By Elizabeth Cronise McLaughlin, CEO & Executive Director, 40 Percent and Rising.
For the entirety of my married life, I've made more money than my husband. And not a little bit more -- a lot. The year we met, in my job as a Wall Street lawyer, I made something like ten times what he did as an actor and bartender in New York City.
Over the years, my accomplishments grew. I went from working on Wall Street to starting my own business. My work was profiled on Forbes.com, on DailyWorth and in MindBodyGreen, among other outlets. I made the cover of a magazine in the UK.
And my income continued to outpace my husband's exponentially. When I got pregnant with our daughter in 2011, it made sense for a whole host of reasons for my husband to quit work and become the stay-at-home parent.
I entered into all of this -- our partnership, our marriage, parenthood and our family arrangements -- with open eyes and a complete awareness of the financial responsibilities I was undertaking.
And yet, a part of me was secretly, deeply ashamed that I was so successful. A part of me couldn't reconcile how I had become the provider for my family while my husband stayed home with our kids, instead of the other way around.
In the dark, at night, I often wondered why I got so uncomfortable every time someone asked me, "so, what does your husband do?"
I didn't talk about this to anyone. I was a public figure, a C-Level executive, a huge success by any measure and a feminist to boot. It seemed so retrogressive, so contrary to all that I believed in, so unappreciative, to feel this way in even the smallest amount.
Shame, as we all know, grows in silence.
Soon, it became unbearable. And so, like any good lawyer trained in problem-solving, I began to investigate how I had gotten to that place.
When I began to look at that shame, at my embarrassment and even my occasional rage at the family dynamic we had chosen, however, I soon realized that the problem wasn't me after all. Something much bigger was at play.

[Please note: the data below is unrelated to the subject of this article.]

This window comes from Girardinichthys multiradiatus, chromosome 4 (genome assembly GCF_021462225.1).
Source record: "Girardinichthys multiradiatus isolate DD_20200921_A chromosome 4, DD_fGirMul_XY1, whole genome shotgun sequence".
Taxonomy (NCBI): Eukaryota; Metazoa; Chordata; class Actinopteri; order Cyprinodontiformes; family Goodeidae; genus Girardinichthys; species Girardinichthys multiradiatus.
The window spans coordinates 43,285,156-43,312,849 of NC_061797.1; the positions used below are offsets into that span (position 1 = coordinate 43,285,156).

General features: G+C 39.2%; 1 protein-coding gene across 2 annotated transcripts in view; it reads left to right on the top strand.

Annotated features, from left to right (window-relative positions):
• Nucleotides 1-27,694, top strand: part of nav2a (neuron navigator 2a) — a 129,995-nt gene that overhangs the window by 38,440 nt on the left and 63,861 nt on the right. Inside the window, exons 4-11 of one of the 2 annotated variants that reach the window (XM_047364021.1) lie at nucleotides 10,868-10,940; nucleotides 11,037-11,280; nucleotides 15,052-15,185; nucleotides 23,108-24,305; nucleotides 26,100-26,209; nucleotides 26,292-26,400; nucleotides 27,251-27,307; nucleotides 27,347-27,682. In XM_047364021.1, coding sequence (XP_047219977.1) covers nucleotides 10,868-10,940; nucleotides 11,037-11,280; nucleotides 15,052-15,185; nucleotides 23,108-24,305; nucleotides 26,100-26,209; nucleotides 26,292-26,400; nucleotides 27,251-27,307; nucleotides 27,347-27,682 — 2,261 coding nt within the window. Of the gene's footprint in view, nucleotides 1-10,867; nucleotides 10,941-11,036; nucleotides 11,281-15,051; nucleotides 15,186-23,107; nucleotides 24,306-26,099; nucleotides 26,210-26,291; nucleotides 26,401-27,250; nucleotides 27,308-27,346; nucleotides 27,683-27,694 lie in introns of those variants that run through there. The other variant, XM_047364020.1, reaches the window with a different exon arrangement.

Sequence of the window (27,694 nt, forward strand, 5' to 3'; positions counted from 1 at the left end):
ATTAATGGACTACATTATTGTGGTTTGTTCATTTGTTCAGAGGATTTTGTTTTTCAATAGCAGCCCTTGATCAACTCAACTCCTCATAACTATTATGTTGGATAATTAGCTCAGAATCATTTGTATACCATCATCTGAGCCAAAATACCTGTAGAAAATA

Certain memories began to grow in importance. For instance, my dad had raised me to be a feminist, and had always told me that there was nothing I couldn't accomplish, regardless of gender. My career trajectory had largely proven him right.
And yet, he had also pulled me aside at an engagement party when I was in my early thirties and told me that I should never agree to marry someone who offered me a ring of less than two carats.
Even earlier than that, when I was a teenager, he had suggested to me, in only partial jest, that it was in familial best interest that I do our middle class family proud and aim to "marry a Kennedy."
Fast-forward to 2009: my husband proposed to me, and there was no ring. I didn't care. I said yes anyway, and gladly.
And while the rational, feminist, anti-materialistic side of me had no problem with the lack of a ring, in the years that followed, somewhere in the back of my head, a nagging voice would occasionally pop up to wonder, what does that say about me, that there's no ring?
Gender programming: It's a funny thing.
I wondered if, perhaps, this struggle was just mine.
I began talking to women who made more than their husbands, and I found that, shockingly, many more than I would have suspected did not want to admit to their success, and some actively strove to hide it. A few went so far as to give their husbands platinum cards to pay for dinners out and lavish marital gifts, while paying the bills with their own earnings in secret.
Over lunches and dinners, in confidence, we explored why. And it was then that the origin and intent of all that gender programming became rapidly clear.
It wasn't all that long ago that many women were valued solely by the size of the money their fathers could contribute as a dowry, or by the size of their husband's wealth and the value it brought to their families. Others of us were literally traded as property.
And for centuries, we were ingrained with powerful gender programming to the effect that our only value was in how we might be traded to benefit the financial worth of the men who raised us, married us or owned us.
If we married "down," we were literally worth less (or "worthless") in the eyes of our culture -- shunned, chastised, devalued. If we married "up," however, we were worth more, having served our appropriate role as currency in the negotiations of men seeking to build wealth and power.
It's important to reiterate that these messages were imprinted over hundreds of years, and as women, we had no choice but to internalize them -- our adherence to them could literally determine our survival.
We're not so far away from those days now -- let's remember, for instance, that we have not yet marked the 100th anniversary of women gaining the right to vote. It wasn't until 1974 that a woman could sign a bank application on her own, without a mandatory male cosigner on hand to establish her credit-worthiness.